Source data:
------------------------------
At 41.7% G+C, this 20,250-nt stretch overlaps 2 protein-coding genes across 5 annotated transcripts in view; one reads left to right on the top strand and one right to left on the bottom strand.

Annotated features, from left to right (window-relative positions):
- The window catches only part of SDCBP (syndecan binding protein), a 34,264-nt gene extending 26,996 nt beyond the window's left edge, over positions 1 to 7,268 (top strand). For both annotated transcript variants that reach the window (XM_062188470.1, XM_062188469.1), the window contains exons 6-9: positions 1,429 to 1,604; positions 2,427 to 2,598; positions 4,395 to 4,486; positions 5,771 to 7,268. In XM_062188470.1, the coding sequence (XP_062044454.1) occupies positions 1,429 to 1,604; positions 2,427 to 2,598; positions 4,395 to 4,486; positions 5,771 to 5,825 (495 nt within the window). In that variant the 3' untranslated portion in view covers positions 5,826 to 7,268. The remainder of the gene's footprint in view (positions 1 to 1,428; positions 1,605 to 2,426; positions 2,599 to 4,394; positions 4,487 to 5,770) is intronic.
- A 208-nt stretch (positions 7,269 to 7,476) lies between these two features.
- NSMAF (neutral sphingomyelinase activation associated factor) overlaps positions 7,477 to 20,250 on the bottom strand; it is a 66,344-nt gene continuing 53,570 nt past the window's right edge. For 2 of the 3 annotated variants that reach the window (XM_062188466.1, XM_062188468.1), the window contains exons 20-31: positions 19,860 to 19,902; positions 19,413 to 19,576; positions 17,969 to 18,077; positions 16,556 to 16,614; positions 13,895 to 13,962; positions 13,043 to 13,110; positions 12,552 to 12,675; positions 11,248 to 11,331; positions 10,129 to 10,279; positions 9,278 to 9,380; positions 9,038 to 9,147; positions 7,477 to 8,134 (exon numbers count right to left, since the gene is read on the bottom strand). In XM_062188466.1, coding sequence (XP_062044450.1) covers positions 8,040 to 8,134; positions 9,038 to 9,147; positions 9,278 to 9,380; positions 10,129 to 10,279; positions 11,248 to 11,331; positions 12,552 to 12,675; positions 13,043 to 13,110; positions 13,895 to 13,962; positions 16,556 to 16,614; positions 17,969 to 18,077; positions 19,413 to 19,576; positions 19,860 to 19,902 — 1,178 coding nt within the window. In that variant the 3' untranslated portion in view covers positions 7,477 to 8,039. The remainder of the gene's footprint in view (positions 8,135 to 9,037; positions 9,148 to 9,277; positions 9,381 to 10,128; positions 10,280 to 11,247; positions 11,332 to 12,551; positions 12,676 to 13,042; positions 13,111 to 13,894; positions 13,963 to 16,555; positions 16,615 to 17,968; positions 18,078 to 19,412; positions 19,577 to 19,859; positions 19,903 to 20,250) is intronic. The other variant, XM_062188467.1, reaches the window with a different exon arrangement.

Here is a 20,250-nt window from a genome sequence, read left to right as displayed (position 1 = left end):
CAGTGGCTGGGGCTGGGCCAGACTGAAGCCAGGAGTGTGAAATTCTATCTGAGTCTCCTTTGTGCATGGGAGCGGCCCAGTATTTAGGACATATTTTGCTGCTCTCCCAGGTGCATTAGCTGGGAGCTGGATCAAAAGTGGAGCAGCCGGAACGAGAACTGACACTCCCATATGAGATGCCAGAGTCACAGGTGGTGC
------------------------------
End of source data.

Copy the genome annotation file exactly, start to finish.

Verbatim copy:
At 41.7% G+C, this 20,250-nt stretch overlaps 2 protein-coding genes across 5 annotated transcripts in view; one reads left to right on the top strand and one right to left on the bottom strand.

Annotated features, from left to right (window-relative positions):
- The window catches only part of SDCBP (syndecan binding protein), a 34,264-nt gene extending 26,996 nt beyond the window's left edge, over positions 1 to 7,268 (top strand). For both annotated transcript variants that reach the window (XM_062188470.1, XM_062188469.1), the window contains exons 6-9: positions 1,429 to 1,604; positions 2,427 to 2,598; positions 4,395 to 4,486; positions 5,771 to 7,268. In XM_062188470.1, the coding sequence (XP_062044454.1) occupies positions 1,429 to 1,604; positions 2,427 to 2,598; positions 4,395 to 4,486; positions 5,771 to 5,825 (495 nt within the window). In that variant the 3' untranslated portion in view covers positions 5,826 to 7,268. The remainder of the gene's footprint in view (positions 1 to 1,428; positions 1,605 to 2,426; positions 2,599 to 4,394; positions 4,487 to 5,770) is intronic.
- A 208-nt stretch (positions 7,269 to 7,476) lies between these two features.
- NSMAF (neutral sphingomyelinase activation associated factor) overlaps positions 7,477 to 20,250 on the bottom strand; it is a 66,344-nt gene continuing 53,570 nt past the window's right edge. For 2 of the 3 annotated variants that reach the window (XM_062188466.1, XM_062188468.1), the window contains exons 20-31: positions 19,860 to 19,902; positions 19,413 to 19,576; positions 17,969 to 18,077; positions 16,556 to 16,614; positions 13,895 to 13,962; positions 13,043 to 13,110; positions 12,552 to 12,675; positions 11,248 to 11,331; positions 10,129 to 10,279; positions 9,278 to 9,380; positions 9,038 to 9,147; positions 7,477 to 8,134 (exon numbers count right to left, since the gene is read on the bottom strand). In XM_062188466.1, coding sequence (XP_062044450.1) covers positions 8,040 to 8,134; positions 9,038 to 9,147; positions 9,278 to 9,380; positions 10,129 to 10,279; positions 11,248 to 11,331; positions 12,552 to 12,675; positions 13,043 to 13,110; positions 13,895 to 13,962; positions 16,556 to 16,614; positions 17,969 to 18,077; positions 19,413 to 19,576; positions 19,860 to 19,902 — 1,178 coding nt within the window. In that variant the 3' untranslated portion in view covers positions 7,477 to 8,039. The remainder of the gene's footprint in view (positions 8,135 to 9,037; positions 9,148 to 9,277; positions 9,381 to 10,128; positions 10,280 to 11,247; positions 11,332 to 12,551; positions 12,676 to 13,042; positions 13,111 to 13,894; positions 13,963 to 16,555; positions 16,615 to 17,968; positions 18,078 to 19,412; positions 19,577 to 19,859; positions 19,903 to 20,250) is intronic. The other variant, XM_062188467.1, reaches the window with a different exon arrangement.

Here is a 20,250-nt window from a genome sequence, read left to right as displayed (position 1 = left end):
CAGTGGCTGGGGCTGGGCCAGACTGAAGCCAGGAGTGTGAAATTCTATCTGAGTCTCCTTTGTGCATGGGAGCGGCCCAGTATTTAGGACATATTTTGCTGCTCTCCCAGGTGCATTAGCTGGGAGCTGGATCAAAAGTGGAGCAGCCGGAACGAGAACTGACACTCCCATATGAGATGCCAGAGTCACAGGTGGTGC